The PGR Studio recently ran a workshop aimed at academic staff who might be considering undertaking a PhD. The purpose of the session was to address some of the myths associated with PhD study, particularly negative connotations, and share some tips on the PhD application process. Associate Professor John Mercer, an experienced research degrees co-ordinator at Birmingham City University and site director for the Midlands Three Cities (M3C) PhD funding inititave, outlined his model for PhD proposals, which he has kindly allowed us to reproduce here. So, whether you are a member of academic staff, or someone from another background considering a PhD at Birmingham City University, you should consider the following tips:
Name and contact details
Make sure you have indicated who your are and have provided up to date contact details.
Try to clearly outline what the purpose of your research is. Keep it simple and keep it comprehensible e.g. “The objective of this research project is to…”
Make sure that you explain the scope of your research project and the range of activities that you imagine this will involve e.g. “The Following tasks will be undertaken as a part of the proposed research…”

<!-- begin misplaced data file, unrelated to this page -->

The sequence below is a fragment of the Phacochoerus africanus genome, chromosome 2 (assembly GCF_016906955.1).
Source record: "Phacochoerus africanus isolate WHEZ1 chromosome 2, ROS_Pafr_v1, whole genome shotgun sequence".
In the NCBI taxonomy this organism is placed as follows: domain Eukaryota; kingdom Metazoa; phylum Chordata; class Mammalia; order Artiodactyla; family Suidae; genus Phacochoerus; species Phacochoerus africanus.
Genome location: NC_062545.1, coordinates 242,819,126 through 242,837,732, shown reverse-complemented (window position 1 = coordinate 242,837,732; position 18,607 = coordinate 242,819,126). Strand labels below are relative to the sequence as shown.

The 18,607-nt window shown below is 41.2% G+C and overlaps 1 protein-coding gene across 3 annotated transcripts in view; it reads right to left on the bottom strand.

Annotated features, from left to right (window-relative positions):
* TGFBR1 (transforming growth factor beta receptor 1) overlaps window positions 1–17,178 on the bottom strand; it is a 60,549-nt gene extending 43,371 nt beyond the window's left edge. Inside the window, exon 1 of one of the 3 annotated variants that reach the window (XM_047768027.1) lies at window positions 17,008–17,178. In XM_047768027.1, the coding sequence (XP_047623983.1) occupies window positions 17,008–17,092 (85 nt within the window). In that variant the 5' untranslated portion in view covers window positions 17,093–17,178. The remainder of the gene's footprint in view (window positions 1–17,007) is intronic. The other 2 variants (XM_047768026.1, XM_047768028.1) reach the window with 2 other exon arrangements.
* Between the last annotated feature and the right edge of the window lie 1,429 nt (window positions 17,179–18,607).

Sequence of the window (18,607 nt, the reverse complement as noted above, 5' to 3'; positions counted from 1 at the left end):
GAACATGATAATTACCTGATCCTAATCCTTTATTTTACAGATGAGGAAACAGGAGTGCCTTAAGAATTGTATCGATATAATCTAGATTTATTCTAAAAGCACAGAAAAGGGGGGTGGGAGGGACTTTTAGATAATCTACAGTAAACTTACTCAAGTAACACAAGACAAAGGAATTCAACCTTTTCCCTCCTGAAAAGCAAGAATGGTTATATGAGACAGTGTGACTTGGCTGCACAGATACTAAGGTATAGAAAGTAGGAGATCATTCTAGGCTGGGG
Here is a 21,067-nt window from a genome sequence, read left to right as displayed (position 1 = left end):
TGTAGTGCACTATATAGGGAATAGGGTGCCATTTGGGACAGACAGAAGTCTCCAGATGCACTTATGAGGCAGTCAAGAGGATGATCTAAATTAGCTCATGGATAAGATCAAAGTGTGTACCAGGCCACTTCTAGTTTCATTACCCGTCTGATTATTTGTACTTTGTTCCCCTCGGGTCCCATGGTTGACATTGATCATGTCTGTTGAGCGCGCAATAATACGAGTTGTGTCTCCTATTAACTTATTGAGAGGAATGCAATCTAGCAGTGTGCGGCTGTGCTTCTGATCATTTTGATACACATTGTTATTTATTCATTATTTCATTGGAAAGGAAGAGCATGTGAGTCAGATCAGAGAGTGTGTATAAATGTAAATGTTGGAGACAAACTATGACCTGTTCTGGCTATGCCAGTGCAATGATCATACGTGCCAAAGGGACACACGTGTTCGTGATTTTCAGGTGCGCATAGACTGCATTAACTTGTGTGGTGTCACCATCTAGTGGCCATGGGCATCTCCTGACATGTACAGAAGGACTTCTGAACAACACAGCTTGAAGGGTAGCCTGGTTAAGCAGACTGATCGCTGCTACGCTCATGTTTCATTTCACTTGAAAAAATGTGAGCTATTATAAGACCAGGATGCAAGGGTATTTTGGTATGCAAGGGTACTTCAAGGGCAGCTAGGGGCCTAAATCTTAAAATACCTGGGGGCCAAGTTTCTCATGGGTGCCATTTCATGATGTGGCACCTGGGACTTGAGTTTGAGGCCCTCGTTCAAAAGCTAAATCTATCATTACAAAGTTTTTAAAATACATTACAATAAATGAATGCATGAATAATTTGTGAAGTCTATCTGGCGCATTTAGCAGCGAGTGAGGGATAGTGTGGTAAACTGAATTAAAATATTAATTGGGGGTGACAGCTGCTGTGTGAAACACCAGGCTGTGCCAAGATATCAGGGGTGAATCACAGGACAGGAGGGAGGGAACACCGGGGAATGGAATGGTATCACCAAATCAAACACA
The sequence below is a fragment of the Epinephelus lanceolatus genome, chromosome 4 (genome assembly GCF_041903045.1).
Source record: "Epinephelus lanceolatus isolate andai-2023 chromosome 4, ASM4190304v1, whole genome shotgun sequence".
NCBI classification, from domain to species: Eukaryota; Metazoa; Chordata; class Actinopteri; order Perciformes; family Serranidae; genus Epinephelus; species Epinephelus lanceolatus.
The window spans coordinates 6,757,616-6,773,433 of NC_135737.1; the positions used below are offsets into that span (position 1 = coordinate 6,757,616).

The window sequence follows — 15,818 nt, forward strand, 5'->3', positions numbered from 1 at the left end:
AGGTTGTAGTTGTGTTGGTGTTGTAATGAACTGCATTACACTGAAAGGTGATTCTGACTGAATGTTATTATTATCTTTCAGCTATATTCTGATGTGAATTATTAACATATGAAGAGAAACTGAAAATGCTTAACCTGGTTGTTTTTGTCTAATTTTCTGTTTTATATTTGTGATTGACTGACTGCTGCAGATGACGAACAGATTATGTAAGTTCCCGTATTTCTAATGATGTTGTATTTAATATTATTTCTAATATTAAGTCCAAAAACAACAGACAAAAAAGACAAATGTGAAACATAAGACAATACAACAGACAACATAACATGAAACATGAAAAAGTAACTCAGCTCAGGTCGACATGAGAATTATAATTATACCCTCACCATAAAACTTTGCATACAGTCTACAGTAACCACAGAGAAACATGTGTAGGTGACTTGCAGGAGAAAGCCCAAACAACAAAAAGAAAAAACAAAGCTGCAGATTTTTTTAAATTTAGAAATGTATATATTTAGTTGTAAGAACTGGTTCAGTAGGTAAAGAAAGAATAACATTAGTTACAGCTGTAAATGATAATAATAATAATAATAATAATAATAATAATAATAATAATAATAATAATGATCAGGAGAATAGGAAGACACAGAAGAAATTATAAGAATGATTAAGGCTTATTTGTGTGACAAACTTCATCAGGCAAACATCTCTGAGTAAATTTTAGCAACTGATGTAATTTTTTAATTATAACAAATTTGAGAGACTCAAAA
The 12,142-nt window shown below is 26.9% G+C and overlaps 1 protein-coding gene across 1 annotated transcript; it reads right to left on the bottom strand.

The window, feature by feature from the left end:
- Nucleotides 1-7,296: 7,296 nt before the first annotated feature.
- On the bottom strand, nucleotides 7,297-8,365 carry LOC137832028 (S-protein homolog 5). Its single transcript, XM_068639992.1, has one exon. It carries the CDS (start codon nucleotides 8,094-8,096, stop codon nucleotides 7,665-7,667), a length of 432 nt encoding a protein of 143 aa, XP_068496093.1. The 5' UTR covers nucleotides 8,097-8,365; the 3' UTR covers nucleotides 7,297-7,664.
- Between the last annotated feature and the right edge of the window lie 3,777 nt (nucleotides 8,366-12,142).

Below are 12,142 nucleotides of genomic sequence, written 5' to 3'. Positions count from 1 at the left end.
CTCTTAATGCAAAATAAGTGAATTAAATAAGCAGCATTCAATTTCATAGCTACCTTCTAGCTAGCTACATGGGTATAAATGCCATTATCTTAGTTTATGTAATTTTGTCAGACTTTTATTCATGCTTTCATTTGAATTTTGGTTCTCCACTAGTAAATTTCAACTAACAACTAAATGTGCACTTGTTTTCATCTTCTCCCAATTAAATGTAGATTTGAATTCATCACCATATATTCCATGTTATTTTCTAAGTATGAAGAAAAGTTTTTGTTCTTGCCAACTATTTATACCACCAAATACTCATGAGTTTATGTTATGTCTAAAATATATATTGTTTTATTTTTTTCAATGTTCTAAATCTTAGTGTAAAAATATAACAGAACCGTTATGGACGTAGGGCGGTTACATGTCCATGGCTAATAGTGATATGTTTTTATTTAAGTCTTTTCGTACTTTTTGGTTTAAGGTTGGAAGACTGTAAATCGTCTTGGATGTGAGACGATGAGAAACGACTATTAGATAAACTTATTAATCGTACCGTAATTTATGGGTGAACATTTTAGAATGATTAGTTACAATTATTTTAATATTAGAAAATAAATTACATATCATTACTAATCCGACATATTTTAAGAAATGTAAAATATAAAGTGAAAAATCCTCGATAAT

You will need to explain why you think that this research is needed. There are specific things to consider here.
Indicate that you know what work already exists in your chosen field (if any).
What do you imagine the wider benefits of this research will be?
Clearly explain what methods you will use to conduct your research demonstrating that you have:
Explained the reasons for your choice of methodology and why it is appropriate.
Thought of potential problems that you may encounter.
Are there specific facilities that you will need to conduct your research? e.g. Do you need specific pieces of software or technical equipment?
If so are these already in place? e.g. Have you discussed these needs with a potential supervisor?
How do you propose to fund your research? Being confident that you are able to pay fees is vitally important.
Provide a bibliography indicating the sources that you have referred to in your proposal and indicative sources that you imagine you will use.